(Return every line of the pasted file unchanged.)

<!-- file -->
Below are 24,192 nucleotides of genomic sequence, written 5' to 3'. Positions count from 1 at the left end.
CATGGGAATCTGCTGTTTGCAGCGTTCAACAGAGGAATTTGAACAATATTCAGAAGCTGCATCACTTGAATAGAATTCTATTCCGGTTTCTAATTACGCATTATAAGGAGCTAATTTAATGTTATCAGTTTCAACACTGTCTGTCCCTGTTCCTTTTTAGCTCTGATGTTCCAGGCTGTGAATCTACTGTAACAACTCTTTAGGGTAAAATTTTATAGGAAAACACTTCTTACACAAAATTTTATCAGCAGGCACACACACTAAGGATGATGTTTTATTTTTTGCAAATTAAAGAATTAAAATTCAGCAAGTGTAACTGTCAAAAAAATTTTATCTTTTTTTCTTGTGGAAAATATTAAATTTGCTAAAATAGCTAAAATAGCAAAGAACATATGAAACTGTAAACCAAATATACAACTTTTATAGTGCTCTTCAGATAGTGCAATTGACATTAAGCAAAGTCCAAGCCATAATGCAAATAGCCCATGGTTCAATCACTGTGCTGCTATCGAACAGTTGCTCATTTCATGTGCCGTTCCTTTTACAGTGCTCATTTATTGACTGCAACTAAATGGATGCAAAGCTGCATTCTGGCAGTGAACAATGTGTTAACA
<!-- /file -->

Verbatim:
Below are 24,192 nucleotides of genomic sequence, written 5' to 3'. Positions count from 1 at the left end.
CATGGGAATCTGCTGTTTGCAGCGTTCAACAGAGGAATTTGAACAATATTCAGAAGCTGCATCACTTGAATAGAATTCTATTCCGGTTTCTAATTACGCATTATAAGGAGCTAATTTAATGTTATCAGTTTCAACACTGTCTGTCCCTGTTCCTTTTTAGCTCTGATGTTCCAGGCTGTGAATCTACTGTAACAACTCTTTAGGGTAAAATTTTATAGGAAAACACTTCTTACACAAAATTTTATCAGCAGGCACACACACTAAGGATGATGTTTTATTTTTTGCAAATTAAAGAATTAAAATTCAGCAAGTGTAACTGTCAAAAAAATTTTATCTTTTTTTCTTGTGGAAAATATTAAATTTGCTAAAATAGCTAAAATAGCAAAGAACATATGAAACTGTAAACCAAATATACAACTTTTATAGTGCTCTTCAGATAGTGCAATTGACATTAAGCAAAGTCCAAGCCATAATGCAAATAGCCCATGGTTCAATCACTGTGCTGCTATCGAACAGTTGCTCATTTCATGTGCCGTTCCTTTTACAGTGCTCATTTATTGACTGCAACTAAATGGATGCAAAGCTGCATTCTGGCAGTGAACAATGTGTTAACA